Albanian Fresco Fiasco
By JARRETT A. LOBELL
Tuesday, April 30, 2013
Perhaps it is surprising to find some of the Balkans’ great works of art in the tiny chapel of St. Premte in the remote central Albanian village of Valsh. But the stunning sixteenth-century frescoes were no surprise to the looters who tried to rip them off the walls in two separate attempts on December 30, 2012, and January 4, 2013, causing significant—and some irreversible—damage. Certainly even the partial destruction of any of a nation’s cultural heritage is disturbing. What makes the recent events even more distressing, however, according to Lorenc Bejko, a professor of archaeology and cultural heritage management at the University of Tirana, is that several of the frescoes were painted by Onufri, one of the most important artists of the post-Byzantine period in the southern Balkans.
Onufri was a founder of a school of religious art. He was also a leader of the revival of the style of sacred painting that had flourished two centuries before, during the reigns of the first emperors of the Byzantine Empire’s Palaiologos Dynasty. Although he was a prolific icon painter, and many examples of his icons survive, only a small number of his frescoes are still extant. In fact, in Albania, Onufri’s work can only be seen in Berat, a small city and World Heritage Site in the south-central part of the country, and at Valsh, where the artist resided for a time in the mid-sixteenth century. Other examples of Onufri’s paintings exist outside of modern Albania’s boundaries, at Kastoria in northern Greece and in the Republic of Macedonia. “This makes Onufri particularly important and his works of art, both frescoes and icons, are of special significance for the history of art in the sixteenth and seventeenth centuries,” says Bejko.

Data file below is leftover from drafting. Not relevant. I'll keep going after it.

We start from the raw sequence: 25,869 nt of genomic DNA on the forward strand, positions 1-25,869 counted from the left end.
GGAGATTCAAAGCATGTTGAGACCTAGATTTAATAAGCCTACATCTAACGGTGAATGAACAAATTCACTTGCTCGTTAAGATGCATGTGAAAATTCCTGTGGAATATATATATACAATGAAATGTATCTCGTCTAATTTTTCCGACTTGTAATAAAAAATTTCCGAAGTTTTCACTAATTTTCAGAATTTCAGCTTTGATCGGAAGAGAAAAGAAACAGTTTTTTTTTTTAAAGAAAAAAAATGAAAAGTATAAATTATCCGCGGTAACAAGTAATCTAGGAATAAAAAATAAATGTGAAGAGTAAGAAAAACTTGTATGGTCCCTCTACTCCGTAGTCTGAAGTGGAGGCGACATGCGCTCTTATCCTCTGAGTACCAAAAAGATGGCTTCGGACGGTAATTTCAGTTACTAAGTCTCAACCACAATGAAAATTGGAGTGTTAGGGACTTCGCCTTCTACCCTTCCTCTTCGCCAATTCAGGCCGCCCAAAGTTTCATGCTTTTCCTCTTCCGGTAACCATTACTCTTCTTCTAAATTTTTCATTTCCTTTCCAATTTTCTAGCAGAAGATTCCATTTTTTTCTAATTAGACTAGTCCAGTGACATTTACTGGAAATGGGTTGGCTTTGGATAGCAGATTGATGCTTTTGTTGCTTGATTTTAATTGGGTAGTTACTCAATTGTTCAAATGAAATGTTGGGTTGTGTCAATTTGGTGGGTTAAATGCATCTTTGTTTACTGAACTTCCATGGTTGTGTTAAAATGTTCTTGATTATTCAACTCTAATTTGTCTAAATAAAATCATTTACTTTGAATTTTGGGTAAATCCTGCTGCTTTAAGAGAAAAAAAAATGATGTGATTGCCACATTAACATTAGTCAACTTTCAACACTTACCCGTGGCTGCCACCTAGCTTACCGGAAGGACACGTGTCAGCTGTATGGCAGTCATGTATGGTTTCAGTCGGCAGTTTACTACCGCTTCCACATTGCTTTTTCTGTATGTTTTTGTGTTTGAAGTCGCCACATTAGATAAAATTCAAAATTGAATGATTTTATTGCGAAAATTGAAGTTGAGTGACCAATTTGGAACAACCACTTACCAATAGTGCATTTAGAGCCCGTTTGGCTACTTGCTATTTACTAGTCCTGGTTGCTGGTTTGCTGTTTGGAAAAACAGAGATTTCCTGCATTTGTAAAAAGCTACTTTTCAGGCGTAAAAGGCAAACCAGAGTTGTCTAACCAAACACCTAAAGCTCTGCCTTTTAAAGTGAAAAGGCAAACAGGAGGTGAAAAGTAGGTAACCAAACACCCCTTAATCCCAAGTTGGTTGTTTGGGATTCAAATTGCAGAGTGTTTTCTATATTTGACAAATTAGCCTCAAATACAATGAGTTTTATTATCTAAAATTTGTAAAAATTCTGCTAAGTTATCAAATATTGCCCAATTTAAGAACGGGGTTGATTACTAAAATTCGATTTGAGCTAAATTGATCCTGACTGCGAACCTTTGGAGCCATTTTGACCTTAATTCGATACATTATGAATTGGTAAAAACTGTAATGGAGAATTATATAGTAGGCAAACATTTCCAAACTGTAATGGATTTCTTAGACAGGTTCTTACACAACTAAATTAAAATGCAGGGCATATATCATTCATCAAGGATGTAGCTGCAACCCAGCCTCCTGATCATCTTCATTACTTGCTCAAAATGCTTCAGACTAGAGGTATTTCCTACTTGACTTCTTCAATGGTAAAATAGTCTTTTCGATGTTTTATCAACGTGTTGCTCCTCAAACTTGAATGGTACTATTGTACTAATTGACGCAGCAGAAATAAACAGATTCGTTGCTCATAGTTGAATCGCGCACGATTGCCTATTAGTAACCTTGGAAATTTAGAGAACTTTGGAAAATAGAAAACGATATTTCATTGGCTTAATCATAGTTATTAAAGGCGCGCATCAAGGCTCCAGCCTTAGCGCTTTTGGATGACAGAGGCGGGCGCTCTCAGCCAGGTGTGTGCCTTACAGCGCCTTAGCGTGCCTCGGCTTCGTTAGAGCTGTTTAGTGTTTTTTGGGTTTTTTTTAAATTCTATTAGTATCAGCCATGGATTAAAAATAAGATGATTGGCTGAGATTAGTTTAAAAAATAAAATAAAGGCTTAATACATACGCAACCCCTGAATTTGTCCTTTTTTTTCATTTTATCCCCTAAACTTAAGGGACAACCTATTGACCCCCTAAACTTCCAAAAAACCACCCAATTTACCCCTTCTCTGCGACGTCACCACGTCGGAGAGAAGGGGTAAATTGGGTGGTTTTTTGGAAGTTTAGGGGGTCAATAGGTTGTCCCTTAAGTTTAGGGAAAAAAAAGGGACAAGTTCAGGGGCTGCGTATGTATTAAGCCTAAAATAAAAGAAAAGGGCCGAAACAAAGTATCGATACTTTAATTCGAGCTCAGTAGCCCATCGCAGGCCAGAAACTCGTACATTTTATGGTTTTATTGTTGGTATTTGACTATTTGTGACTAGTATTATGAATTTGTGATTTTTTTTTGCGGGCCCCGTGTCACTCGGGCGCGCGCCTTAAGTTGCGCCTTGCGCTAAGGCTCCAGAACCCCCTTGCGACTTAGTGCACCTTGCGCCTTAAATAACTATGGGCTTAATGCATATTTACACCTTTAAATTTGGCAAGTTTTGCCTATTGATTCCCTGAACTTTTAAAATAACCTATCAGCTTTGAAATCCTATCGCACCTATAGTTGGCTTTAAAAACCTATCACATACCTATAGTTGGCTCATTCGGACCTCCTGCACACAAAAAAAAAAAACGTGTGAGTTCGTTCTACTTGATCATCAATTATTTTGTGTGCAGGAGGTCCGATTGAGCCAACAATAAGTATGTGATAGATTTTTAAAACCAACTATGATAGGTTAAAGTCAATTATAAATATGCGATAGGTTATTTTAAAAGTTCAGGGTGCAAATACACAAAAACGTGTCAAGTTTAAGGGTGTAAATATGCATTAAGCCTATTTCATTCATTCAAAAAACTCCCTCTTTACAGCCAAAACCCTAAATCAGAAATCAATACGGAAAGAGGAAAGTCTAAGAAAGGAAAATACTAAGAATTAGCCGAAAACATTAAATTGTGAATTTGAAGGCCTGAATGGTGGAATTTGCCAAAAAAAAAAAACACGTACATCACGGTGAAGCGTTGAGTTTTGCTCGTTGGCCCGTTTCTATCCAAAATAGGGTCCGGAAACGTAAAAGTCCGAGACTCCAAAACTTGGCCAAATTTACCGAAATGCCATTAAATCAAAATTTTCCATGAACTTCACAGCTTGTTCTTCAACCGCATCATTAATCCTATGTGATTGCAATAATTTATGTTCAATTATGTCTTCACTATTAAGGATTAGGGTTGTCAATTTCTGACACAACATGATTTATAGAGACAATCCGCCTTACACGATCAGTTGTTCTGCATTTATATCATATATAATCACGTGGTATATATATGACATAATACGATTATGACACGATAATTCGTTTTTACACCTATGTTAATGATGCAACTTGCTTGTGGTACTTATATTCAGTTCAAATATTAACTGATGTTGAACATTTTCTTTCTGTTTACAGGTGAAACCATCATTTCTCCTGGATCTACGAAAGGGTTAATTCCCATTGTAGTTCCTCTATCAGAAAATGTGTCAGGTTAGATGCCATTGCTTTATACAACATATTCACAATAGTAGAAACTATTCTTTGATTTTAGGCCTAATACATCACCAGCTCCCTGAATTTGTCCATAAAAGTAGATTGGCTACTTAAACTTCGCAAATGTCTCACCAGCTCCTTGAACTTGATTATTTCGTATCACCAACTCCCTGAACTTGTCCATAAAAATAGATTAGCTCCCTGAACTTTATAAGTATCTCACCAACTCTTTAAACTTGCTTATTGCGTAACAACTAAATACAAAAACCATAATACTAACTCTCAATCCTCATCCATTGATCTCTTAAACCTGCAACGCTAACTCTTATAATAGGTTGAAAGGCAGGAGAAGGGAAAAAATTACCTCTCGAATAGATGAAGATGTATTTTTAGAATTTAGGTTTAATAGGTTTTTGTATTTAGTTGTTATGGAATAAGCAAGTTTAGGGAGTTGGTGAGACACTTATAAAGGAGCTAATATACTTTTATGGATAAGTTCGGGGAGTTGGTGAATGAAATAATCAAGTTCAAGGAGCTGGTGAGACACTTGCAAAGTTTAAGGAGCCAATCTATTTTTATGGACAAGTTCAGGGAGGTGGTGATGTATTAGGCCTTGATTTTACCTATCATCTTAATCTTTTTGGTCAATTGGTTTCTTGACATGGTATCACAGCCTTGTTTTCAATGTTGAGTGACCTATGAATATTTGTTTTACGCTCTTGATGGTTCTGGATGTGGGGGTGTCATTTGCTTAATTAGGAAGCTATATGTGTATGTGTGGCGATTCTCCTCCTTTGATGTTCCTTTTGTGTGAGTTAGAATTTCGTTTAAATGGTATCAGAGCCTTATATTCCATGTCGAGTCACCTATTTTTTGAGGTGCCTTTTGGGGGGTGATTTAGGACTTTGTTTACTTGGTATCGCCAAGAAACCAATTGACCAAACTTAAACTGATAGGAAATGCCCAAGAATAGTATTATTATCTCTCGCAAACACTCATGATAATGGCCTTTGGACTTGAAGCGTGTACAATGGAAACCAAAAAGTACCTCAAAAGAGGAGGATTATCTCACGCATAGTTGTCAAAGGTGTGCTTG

The thieves who came to Valsh this past winter attempted to remove the heads of the saints, but instead succeeded only in damaging the area around St. Ilia’s face and completely destroying the face of St. Premte. Currently the laboratory at the Institute for Cultural Monuments in Tirana is working to reassemble the fresco fragments collected after the attack and scholars there believe that about 30 percent of the figures can be restored. In the meantime, the thieves have not been caught, and Albania, like many countries with such diverse and substantial cultural heritage and without a great deal of funding, struggles to figure out how to protect its sites, museums, and artifacts. “The plundered church at Valsh represents a dramatic loss for the county’s heritage. It was unprecedented and brutal, shocking the conscience of public opinion,” says Bejko. “The local community lost an important resource of pride and income, and Albanian society lost a symbol of its artistic past.”
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